- Use reputable online financing companies like myAutoloan.com or Up2Drive to get pre-approved. You can use the free loan quotes from these companies as leverage against a dealerships finance department. Click here to read my bad credit auto loan guide.
- You can still be a victim of the spot delivery scam when trying to lease a new car.
- Ask the F&I manager if you are officially approved or being "spot delivered?"
- Make sure you get copies of all your paperwork. Dealers do not like to give copies if being spot delivered (they mail them).
- Ask to see the approval from the lender (they may say it's confidential) that's a LIE!
- If you know you have questionable credit and you are told you're approved for 3.9% you're probably being spot delivered.
- Do not take delivery of the vehicle until you are told in writing you have been approved for the car loan.
- Never use cash or a check to give a car dealer a down payment. Always put your down payment on a credit card.
- Check to see if a "Borrowed Car Agreement" or "Borrowed Vehicle Agreement" is included with your final paperwork...If so, you're most likely being spot delivered.
What to do if a Car Dealer Tells You to Bring Back the Car
If you just bought your car and the car dealer called you a few days later to tell you your financing fell through or you need another $2,000 down to keep the car. You could possibly be the subject of the spot delivery scam. If the car dealer keeps calling and harassing you to bring the car back, you still have a few options.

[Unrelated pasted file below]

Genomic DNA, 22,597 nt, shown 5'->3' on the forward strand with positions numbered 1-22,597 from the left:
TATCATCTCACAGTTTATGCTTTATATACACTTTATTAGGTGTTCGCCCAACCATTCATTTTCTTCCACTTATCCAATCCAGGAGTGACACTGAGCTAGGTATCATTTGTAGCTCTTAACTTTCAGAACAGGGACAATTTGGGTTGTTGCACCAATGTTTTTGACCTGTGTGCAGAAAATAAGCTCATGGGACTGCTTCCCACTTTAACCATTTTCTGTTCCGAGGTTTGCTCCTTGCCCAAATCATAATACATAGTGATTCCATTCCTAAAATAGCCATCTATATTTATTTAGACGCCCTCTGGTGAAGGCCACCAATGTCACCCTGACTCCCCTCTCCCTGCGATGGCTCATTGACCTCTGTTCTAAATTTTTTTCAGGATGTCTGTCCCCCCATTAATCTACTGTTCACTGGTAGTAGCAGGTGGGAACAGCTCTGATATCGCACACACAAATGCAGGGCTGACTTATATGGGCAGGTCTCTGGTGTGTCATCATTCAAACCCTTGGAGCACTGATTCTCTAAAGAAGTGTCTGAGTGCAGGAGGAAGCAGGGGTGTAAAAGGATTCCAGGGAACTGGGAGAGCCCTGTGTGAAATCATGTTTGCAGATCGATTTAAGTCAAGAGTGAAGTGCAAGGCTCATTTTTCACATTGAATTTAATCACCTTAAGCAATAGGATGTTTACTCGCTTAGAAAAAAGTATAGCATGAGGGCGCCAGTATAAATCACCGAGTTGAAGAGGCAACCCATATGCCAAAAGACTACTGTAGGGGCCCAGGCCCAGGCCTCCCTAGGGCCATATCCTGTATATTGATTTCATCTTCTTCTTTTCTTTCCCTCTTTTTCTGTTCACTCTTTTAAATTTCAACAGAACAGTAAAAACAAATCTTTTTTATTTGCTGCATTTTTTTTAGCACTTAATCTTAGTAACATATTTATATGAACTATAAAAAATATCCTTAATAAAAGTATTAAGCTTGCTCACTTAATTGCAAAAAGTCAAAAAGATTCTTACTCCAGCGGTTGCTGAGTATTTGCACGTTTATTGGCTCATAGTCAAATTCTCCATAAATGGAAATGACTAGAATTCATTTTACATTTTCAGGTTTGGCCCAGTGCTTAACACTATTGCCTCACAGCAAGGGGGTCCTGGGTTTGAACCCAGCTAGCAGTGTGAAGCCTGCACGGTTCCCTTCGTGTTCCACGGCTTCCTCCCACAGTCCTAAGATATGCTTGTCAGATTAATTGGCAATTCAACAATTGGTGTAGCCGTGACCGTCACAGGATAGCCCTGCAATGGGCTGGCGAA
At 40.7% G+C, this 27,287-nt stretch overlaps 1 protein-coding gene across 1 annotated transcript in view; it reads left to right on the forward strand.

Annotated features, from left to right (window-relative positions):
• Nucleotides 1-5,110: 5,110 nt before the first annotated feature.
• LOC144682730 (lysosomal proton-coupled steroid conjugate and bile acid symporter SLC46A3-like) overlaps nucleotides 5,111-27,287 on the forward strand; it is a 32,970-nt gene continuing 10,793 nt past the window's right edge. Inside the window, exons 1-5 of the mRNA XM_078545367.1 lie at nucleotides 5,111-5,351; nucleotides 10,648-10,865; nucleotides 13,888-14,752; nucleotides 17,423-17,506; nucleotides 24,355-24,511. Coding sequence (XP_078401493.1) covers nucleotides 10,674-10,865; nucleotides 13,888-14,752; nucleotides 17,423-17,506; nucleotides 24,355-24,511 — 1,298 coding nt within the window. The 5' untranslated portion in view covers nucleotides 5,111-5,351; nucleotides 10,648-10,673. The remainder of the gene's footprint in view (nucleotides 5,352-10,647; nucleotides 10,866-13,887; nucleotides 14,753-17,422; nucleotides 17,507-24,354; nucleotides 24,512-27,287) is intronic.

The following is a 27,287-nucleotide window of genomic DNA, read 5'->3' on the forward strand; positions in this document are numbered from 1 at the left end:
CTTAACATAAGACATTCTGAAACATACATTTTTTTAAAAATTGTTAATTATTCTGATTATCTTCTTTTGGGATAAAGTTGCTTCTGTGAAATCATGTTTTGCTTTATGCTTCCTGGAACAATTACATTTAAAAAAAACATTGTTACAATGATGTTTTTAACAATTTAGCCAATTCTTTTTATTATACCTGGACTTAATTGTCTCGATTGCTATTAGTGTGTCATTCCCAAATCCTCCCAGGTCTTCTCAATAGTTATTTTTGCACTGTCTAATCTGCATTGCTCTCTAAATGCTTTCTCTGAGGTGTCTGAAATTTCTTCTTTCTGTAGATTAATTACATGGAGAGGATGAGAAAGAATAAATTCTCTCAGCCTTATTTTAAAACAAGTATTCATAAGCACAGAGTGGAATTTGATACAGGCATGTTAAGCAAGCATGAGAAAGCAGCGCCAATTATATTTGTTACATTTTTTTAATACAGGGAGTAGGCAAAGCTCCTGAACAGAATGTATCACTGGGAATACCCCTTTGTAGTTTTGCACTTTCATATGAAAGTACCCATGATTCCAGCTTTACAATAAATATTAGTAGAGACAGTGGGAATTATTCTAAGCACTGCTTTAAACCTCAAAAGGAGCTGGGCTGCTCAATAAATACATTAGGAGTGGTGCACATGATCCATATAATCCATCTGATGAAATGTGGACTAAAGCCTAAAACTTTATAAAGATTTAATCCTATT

How to increase your chances of keeping the car:
If you believe you received a good price and would like to keep the car. Apply for an online car loan right now with a reputable companay such as myAutoloan.com or Up2Drive. These companies are free, with no-obligation on your part and will let you know within minutes if they can help you.
These companies are secure and will not play games with you. Once approved, they'll send you a check immediately. You can then take your approval check to the car dealership and not have to worry about any more calls from the dealership.
Read or chapter on how to get free car loan quotes online here.
If the dealer wants you to bring the car back because they couldn't get your loan approved, or your financing fell through. Get approved through one of our recommended companies that specialize in bad credit auto loans.
If the dealer tries to force you to resign paperwork through their financing sources and they're requiring more money down or your payment is going up for any reason, refuse to sign. Don't let your pride get in the way. This is your chance to get out of the car deal, get refocused, and start again.
By law, a dealer cannot force you to sign at a higher rate or payment. They will try to use your emotions against you and manipulation tactics to get you to re-sign the contract. Once you sign paperwork with an approval you cannot return the car, so make sure you are committing to an arrangement you are happy with.
If you don't want to re-sign the paperwork on the car, JUST DON'T DO IT!
There are many car dealerships out there doing business honestly. Getting wrapped up in emotions when buying a car is one of the most costly mistakes you can make. Cars are made of metal, and I promise you the manufacturers will produce more. Take your time and make good buying decisions when purchasing your next automobile.